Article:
You have been a project manager for some time now.

While you can explain processes in your sleep and have a firm grip on your projects’benefits, there is still something that eludes you…

the team member from Generation Y.

Born in the mid-1980s and later, there are probably members of Generation Y on your project teams. You may encounter even more 20-somethings if you lead projects in emerging markets like India, Brazil or South Africa, where the median age of workers is 25 to 29, according to the World Factbook.

Wise project managers should take advantage of the unique capabilities of these less experienced professionals. They can bring much to the table in terms of being adaptable, collaborative and technically savvy.

It’s up to you to harness their skills and positive attributes to build a cohesive team, maintain a high level of productivity and achieve better project results.

Here are three tips to consider:

1. Understand Their Motivations
One of the best ways to engage any team member is to understand what motivates him or her. Generation Y tends to value a collaborative working environment.

A global research study, Millennial Inc., found that younger generations want to make contributions in a collaborative workplace. More than half of respondents said they prefer to “be part of a team that makes decisions on a consensus basis,” according to the report. Thus, younger professionals would not likely stay engaged in a project environment with a traditional command structure.

Further, you should present them with opportunities to really contribute and make an impact. Let them know they have a say.

“The new generation of professionals has a completely different mindset than individuals in their 50s and 60s. They feel the opportunities in the world are endless, and because of that they are motivated by a different set of rewards and recognition,” said Philip Diab, MBA, PMP, a past chair of the PMI Board of Directors. Mr. Diab is CEO of Leadership Formation, a management consultancy in Amman, Jordan where 70 percent of the workforce is under the age of 30. “…It is not about instant gratification, it is about them wanting to make a contribution.”

2. Use a Variety of Communication Channels
While professionals from older generations are familiar with the various technologies available for communication, they still may favor communicating in more traditional methods like status reports and memos.

However, members of Generation Y have been raised on high-tech tools and are more apt to text, tweet and use instant message — no matter the purpose.

It would serve you and your team best if you use a variety of communication methods to send out alerts or status updates. You’ll find there is just as much value in face-to-face meetings as there is in text messaging.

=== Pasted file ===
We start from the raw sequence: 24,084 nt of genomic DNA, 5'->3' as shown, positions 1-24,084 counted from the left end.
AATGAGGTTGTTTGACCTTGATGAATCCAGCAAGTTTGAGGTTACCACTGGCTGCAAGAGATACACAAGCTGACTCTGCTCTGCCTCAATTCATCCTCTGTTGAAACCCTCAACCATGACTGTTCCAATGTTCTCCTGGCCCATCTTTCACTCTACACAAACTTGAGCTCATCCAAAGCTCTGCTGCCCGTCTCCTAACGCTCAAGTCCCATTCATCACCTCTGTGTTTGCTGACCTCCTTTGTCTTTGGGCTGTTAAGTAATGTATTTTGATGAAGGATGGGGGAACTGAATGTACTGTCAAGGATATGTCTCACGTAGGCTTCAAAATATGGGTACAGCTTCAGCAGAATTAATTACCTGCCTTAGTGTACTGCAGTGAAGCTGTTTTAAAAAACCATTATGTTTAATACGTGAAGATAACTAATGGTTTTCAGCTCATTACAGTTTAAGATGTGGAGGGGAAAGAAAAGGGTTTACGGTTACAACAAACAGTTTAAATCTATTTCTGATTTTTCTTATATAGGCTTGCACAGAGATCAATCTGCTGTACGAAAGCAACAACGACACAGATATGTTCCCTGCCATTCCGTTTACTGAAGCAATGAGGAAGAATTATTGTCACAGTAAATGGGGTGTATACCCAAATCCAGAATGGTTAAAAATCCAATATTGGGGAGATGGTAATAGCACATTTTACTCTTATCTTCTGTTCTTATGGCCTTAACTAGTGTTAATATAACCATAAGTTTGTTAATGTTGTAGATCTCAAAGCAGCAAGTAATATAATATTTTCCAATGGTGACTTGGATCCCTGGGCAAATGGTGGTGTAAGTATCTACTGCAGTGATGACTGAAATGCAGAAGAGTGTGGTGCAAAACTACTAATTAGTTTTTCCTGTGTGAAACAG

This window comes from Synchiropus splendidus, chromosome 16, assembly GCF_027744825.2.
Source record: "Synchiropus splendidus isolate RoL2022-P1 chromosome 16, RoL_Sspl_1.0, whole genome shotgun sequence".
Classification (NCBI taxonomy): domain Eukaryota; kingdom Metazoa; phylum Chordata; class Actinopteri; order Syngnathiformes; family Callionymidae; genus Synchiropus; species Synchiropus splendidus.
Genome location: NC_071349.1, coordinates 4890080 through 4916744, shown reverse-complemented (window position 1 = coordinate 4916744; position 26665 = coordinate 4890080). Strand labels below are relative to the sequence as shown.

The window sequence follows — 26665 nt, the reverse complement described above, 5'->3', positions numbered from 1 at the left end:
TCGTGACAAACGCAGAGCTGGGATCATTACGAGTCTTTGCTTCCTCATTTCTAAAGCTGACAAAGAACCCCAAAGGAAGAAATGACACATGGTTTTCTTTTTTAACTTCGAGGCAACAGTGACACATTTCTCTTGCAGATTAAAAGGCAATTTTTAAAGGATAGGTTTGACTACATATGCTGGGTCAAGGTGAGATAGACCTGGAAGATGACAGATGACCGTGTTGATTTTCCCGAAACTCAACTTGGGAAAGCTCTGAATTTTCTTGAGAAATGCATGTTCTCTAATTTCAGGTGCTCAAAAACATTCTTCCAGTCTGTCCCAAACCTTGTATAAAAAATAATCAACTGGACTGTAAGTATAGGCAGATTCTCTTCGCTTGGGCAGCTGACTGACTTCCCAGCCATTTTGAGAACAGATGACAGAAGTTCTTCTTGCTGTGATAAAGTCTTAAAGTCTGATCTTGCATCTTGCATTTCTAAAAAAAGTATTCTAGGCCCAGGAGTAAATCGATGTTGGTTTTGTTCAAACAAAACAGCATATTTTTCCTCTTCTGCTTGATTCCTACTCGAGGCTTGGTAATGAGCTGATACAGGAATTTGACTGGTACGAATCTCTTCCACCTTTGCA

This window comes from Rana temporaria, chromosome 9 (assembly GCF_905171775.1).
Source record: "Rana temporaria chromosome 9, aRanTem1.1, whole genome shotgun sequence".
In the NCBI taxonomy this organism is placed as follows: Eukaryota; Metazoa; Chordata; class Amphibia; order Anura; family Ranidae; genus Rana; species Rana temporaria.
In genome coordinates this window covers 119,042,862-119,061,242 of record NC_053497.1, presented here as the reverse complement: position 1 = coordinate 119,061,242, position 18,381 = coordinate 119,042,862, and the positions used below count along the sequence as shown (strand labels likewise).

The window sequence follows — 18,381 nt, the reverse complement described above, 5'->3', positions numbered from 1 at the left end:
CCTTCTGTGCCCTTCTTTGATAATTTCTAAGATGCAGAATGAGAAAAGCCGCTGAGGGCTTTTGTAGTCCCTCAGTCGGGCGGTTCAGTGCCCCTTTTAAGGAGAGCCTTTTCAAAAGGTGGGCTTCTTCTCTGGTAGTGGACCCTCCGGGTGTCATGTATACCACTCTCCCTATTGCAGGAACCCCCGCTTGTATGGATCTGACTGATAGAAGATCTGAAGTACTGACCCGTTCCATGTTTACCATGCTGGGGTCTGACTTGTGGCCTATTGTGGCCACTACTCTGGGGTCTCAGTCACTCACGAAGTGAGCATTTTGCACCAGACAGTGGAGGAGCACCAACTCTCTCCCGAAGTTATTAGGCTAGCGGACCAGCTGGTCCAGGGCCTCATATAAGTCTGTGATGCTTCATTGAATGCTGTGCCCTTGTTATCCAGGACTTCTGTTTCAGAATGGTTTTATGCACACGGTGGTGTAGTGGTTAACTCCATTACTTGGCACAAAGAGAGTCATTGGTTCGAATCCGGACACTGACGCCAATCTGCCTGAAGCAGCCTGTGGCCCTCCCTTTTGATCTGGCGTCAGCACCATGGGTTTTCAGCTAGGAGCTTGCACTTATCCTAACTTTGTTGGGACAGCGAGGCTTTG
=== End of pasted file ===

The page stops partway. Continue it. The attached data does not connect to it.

“Face-to-face communication builds trust on a team,” Stephen Granade, senior scientist and director of projects at Advanced Optical Systems (AOS), an aerospace research and development company in Huntsville, Alabama, USA. He works with team members ranging from recent college graduates to senior engineers with more than 30 years of experience. Mr. Granade relies on weekly 10-minute stand-up meetings to keep teams connected, while embracing technology-based communication tools for daily updates.

3. Allow Coaching to be a Two-Way Street
Pairing younger, less experienced team members with veterans is the obvious way to develop skills and knowledge. However, mentoring doesn’t need to be a one-way street.

To make the most of traditional mentoring roles, Voices blogger Conrado Morlan, PMP, PgMP, regional program delivery director in the international express and logistics industry, notes that it’s all about the approach.

In the project environment, Mr. Morlan wrote, Millennials are close in temperament and outlook to Baby Boomers. They look for smart mentors who don’t talk down to them. When these types of relationships mature, Boomers will show Millennials how their wants can align with an organization’s needs.

Baby Boomers and other experienced project professionals also can learn some new tricks from their younger team members. While more mature team members bring with them the knowledge of product or organizational history, younger team members can suggest solutions that have not yet been tried or introduce innovative tools beyond the latest communication trends.

At the heart of the multigenerational team is the goal of having successful project results. An added bonus is using all of your team members to their fullest potential.


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